Two portraits put together: a woman in a black silk cowlneck and a smiling woman in a blue jacket with a big updo
Left: gallerist Luisa Strina, who is talking about collecting in Brazil. Right: Tonya M Matthews, president of the International African American Museum in Charleston, who will be speaking on renewing institutions

During Art Basel Miami Beach, the city is transformed into a hotbed for art deals and debates. Art Basel’s Conversations programme this year brings together 30 cultural experts to discuss topics from international art markets to creative fungi that shed light on local art scenes as well as some of the pressing questions facing the industry.

This year the programme has a special emphasis on Latin America. A talk from artist and teacher María Magdalena Campos-Pons, whose spiritual multimedia works draw on her Afro-Cuban roots, traces her 40-year trajectory from the Cuban countryside to her current retrospective at the Brooklyn Museum in New York.

Photo of a woman in a simple red dress against a black background. The photo is embroidered with red thread on her hair
‘Red Composition’ (detail) (1997) by María Magdalena Campos-Pons © María Magdalena Campos-Pons. Photo: courtesy the artist

In Collecting in Brazil, a panel of collectors and gallerists look at the continent’s largest art market in light of the government’s new commitment to the arts, following last year’s election of President Luiz Inácio Lula da Silva. “The change of government seems to be giving Brazilian art a renewed momentum,” says panellist Luisa Strina, founder of Galeria Luisa Strina in São Paulo, who sees this as an exciting time for the country’s art market as it has “still plenty of room for growth”.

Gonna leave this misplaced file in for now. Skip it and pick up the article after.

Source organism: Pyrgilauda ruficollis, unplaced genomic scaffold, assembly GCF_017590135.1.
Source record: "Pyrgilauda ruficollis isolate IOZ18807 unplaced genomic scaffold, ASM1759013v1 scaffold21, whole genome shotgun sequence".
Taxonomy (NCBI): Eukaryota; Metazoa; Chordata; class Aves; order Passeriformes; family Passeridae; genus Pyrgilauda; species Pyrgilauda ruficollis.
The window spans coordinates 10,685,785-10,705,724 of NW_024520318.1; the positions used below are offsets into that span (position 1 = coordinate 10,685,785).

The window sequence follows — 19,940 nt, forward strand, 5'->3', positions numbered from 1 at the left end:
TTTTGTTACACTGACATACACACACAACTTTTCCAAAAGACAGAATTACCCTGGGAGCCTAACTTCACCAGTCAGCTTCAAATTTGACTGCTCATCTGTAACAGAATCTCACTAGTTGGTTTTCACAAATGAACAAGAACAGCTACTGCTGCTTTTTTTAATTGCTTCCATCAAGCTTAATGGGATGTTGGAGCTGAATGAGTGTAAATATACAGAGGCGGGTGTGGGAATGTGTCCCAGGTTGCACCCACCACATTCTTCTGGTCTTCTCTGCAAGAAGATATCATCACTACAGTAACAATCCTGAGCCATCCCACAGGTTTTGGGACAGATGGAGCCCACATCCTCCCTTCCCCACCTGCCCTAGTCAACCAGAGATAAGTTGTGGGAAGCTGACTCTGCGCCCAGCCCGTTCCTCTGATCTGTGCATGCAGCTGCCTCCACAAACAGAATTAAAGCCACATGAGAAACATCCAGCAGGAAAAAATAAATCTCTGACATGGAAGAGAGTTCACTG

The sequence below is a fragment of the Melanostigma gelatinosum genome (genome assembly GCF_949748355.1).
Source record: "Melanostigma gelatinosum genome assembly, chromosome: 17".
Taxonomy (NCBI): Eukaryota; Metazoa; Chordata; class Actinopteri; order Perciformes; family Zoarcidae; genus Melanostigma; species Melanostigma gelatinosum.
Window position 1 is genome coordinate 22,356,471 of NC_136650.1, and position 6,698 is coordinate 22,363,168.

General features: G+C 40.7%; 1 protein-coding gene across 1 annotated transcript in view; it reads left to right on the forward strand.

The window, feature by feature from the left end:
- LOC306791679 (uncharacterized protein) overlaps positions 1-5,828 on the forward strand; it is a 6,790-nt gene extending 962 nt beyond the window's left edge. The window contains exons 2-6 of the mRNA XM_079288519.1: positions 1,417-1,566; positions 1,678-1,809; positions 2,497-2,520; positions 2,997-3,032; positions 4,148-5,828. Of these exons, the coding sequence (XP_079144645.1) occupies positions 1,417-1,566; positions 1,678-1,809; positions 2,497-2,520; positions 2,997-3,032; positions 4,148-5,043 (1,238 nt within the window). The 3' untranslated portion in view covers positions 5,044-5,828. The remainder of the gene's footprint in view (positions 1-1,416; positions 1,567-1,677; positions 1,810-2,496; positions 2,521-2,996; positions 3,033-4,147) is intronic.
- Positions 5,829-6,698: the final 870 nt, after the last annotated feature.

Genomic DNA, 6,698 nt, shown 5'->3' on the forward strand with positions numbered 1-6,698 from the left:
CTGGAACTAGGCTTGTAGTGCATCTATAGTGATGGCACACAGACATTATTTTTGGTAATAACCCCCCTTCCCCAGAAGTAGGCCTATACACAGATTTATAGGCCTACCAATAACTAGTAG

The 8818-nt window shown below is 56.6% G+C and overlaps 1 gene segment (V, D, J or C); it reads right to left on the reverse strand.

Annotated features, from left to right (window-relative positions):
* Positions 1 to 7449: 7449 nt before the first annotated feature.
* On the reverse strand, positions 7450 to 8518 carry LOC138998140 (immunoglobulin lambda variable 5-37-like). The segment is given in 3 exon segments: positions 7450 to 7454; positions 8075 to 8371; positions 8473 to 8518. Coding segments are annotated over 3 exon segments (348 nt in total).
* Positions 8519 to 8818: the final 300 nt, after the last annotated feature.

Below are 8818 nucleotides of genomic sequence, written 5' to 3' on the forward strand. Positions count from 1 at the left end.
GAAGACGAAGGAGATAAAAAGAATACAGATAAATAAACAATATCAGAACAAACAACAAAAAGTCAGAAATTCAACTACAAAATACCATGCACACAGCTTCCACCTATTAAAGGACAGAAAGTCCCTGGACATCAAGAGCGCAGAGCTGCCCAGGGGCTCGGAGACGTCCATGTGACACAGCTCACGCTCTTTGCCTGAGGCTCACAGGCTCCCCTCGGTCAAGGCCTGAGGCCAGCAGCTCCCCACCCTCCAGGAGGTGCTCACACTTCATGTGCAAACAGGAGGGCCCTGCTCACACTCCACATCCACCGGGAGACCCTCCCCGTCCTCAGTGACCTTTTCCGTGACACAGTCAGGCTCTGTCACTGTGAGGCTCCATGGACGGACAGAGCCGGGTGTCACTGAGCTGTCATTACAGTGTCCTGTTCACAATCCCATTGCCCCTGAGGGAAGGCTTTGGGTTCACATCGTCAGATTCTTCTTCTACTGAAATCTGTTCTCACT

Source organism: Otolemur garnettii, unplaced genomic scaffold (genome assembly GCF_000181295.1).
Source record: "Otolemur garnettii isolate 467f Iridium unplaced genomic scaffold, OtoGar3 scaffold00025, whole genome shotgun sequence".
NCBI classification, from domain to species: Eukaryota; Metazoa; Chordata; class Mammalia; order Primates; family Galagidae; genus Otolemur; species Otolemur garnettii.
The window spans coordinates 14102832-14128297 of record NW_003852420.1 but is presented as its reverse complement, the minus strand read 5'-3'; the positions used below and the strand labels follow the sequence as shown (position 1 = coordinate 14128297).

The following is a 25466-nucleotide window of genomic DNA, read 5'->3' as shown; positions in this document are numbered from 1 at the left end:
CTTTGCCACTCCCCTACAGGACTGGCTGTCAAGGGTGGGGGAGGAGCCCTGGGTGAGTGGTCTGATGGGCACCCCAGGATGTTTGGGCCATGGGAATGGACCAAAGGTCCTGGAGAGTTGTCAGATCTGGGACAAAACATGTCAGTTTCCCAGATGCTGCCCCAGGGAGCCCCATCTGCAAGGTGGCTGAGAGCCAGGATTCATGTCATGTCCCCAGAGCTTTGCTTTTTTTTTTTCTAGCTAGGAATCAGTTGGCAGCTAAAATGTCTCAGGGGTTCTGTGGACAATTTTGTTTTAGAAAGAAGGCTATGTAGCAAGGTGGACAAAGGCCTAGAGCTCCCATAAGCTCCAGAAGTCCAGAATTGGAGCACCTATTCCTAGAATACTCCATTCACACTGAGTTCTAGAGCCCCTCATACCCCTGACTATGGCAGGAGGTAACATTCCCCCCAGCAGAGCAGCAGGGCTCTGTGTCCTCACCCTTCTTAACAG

The programme also looks closer to home. Figures representing Florida’s dynamic non-profit art spaces, such as Bakehouse Art Complex and the Atlantic Center for the Arts, come together to discuss the importance of artist residencies in fostering local talent. The state’s ecosystem is also the subject of From Supercontinents to Florida, which explores artistic responses to this unique ecology, climate change and the impact of technology.

A man in a blue jacket sits on gnarled tree roots
Artist James Bridle, who is talking about art using the natural world

Science also goes under the microscope in Biohacking Creativity as artists Xin Liu, Eduardo Kac and James Bridle consider the implications of artworks that use non-human species such as bacteria, fungi and viruses as collaborative agents. Found in Translation, meanwhile, looks at whether we can use different forms of knowledge and language, such as pre-Hispanic dances, to reconstruct lost histories.

Finally, Renewing the Institution brings together experts from newly opened or redesigned US art museums to share how they are finding innovative ways to engage with audiences and create institutions for current times.

“Public education is a museum’s superpower, we are one of the last places on earth where you can learn in public and not be judged,” says speaker Tonya M Matthews, president of the International African American Museum in Charleston, which opened in June after two decades of planning. “We must grow in our ways of thinking, reckoning and reconciling our past and our present as we expand into our future. That’s why museums must fill in the gaps that expand the narrative.”

The Conversations programme runs December 7-9,

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